National GeographicNat Geo Wild


 “Are you sure you want to come in August?” we were asked at least a dozen times, in a tone that implied we were just plain crazy. Apparently, mid summer in the Everglades would be an unbearable mess of heat, mosquitoes and torrential rain….even the wildlife makes itself scarce, we were told. But I was fairly certain it was nothing a cold drink, an umb­­­rella and a bit of DEET wouldn’t solve. I was wrong.

We had driven from Miami, across the famous Tamiami Trail that borders Everglades National Park, to Everglades City. We were there to meet archeologist, Margo Schwadron, who studies shell sites along the western border of the park.  Shells sites are islands in the Everglades marsh made entirely out of the discarded shells and bones of prehistoric gladesmen. Essentially, they are very old trash heaps that formed land early settlers could build their houses on. In fact, Margo believes that most, if not all, tree islands in the Everglades may have been formed this way.

Our first stop was a site called, Sandfly Key. In hindsight, perhaps we should have been aware. Our team of camera crew, archeologists and park rangers hopped in boats and sped across Chokoloskee Bay through the tapestry of mangroves in the Ten Thousand Island region of the park. When we neared the site a giant wall came into view. Reaching about 10 feet in height it was made up of layer upon layer of oyster shells. The site is unique because it’s unusual to see such a clear cross-section of the island, with evidence of posts where houses would once have stood.   As we got closer to the wall the assault began, swarms of sandflies descended on us and it felt like being repeatedly stabbed with needles by an invisible army. No amount of insect repellent would keep them away, they seemed immune! Having spent months excavating out here Margo seemed used to them and could just about continue with her interview, while I hopped around, wincing with pain off camera and our cameraman did everything he could to keep the camera steady.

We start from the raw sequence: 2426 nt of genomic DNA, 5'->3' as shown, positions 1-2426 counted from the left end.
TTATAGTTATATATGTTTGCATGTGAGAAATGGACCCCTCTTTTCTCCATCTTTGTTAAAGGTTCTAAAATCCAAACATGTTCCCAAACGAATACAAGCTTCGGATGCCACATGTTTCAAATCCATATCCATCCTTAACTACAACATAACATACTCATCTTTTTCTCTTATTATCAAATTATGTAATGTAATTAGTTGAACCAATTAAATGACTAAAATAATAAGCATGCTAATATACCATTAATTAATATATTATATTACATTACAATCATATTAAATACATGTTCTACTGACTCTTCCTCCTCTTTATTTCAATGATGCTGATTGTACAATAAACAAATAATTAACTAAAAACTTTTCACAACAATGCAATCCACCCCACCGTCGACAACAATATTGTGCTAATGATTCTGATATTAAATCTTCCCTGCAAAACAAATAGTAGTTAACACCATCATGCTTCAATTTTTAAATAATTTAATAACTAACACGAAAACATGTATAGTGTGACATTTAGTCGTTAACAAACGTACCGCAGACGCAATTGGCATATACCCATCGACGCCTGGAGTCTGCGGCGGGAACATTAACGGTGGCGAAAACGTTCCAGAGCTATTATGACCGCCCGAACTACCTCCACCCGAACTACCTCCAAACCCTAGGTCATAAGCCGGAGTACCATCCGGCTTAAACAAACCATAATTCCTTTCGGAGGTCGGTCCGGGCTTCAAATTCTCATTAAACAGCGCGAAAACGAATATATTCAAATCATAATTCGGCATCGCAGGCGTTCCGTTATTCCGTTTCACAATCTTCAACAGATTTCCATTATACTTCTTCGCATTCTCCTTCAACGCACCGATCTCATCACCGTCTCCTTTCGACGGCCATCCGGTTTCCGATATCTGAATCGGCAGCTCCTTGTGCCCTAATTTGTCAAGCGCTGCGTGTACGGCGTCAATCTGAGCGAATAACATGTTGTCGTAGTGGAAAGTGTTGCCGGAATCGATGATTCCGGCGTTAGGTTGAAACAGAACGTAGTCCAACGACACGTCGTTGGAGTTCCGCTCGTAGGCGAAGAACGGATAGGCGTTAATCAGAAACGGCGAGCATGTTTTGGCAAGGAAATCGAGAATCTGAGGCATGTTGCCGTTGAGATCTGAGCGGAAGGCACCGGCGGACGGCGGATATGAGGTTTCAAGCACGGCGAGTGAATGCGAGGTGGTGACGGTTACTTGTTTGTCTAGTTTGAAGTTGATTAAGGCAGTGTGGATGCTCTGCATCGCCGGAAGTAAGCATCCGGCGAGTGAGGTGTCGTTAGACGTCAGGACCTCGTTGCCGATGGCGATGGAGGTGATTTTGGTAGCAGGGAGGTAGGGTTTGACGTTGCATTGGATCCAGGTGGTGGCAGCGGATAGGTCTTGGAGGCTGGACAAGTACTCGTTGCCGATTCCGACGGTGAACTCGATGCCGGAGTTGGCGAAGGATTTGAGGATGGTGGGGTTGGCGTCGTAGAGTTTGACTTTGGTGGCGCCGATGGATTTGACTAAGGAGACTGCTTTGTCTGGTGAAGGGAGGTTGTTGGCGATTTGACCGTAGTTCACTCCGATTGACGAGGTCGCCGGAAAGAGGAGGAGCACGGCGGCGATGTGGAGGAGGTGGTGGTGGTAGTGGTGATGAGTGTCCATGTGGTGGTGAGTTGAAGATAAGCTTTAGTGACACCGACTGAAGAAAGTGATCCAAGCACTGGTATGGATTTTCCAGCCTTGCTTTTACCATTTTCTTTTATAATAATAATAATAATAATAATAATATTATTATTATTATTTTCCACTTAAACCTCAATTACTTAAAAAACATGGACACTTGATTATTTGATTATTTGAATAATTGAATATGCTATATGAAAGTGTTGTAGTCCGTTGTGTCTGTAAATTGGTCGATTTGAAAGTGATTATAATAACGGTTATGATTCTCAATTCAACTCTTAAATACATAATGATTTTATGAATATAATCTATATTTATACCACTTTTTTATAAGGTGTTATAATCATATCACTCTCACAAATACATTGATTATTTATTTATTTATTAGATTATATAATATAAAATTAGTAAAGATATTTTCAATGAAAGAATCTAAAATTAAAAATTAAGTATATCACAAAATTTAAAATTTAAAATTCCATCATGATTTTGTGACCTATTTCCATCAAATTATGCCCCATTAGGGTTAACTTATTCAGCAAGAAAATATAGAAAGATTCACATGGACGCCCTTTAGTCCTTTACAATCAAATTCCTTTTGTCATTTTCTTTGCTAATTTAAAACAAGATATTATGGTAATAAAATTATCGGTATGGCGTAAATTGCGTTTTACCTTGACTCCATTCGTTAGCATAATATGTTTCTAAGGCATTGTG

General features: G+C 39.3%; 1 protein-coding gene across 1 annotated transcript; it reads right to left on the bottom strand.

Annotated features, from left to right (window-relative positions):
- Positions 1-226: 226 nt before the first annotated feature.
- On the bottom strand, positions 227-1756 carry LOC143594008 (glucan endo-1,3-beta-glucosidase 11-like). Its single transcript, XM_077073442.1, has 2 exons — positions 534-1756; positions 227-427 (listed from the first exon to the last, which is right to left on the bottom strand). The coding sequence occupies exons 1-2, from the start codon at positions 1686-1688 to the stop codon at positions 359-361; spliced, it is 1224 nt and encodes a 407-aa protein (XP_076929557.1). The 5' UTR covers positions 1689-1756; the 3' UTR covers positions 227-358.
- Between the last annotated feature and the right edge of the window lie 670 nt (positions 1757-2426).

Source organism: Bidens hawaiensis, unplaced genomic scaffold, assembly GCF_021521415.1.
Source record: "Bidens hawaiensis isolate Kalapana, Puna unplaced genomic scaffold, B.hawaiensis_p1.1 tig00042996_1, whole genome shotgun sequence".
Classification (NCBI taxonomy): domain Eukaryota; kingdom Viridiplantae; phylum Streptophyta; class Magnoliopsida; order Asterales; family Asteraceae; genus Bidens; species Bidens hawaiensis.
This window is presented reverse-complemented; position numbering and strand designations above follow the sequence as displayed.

The only reprieve came later in the day when, with little warning and much to the dismay of the camera guys, the heavens opened and it poured. But when we weren’t being battered by the elements we were able to appreciate this rare glimpse into the history of the Everglades. While excavating Margo came across a shell with a small hole bored into the middle of it. She explained it was likely part of a tool used by prehistoric gladesmen to extract oysters.  Finds like this may become a thing of the past - rising sea levels caused by climate change could soon drown these shell islands. While I go through the footage and scratch my still-itchy sandfly bites I feel privileged to have witnessed a unique and important part of the history of the Everglades….even if it is rife with tiny, sneaky assassins.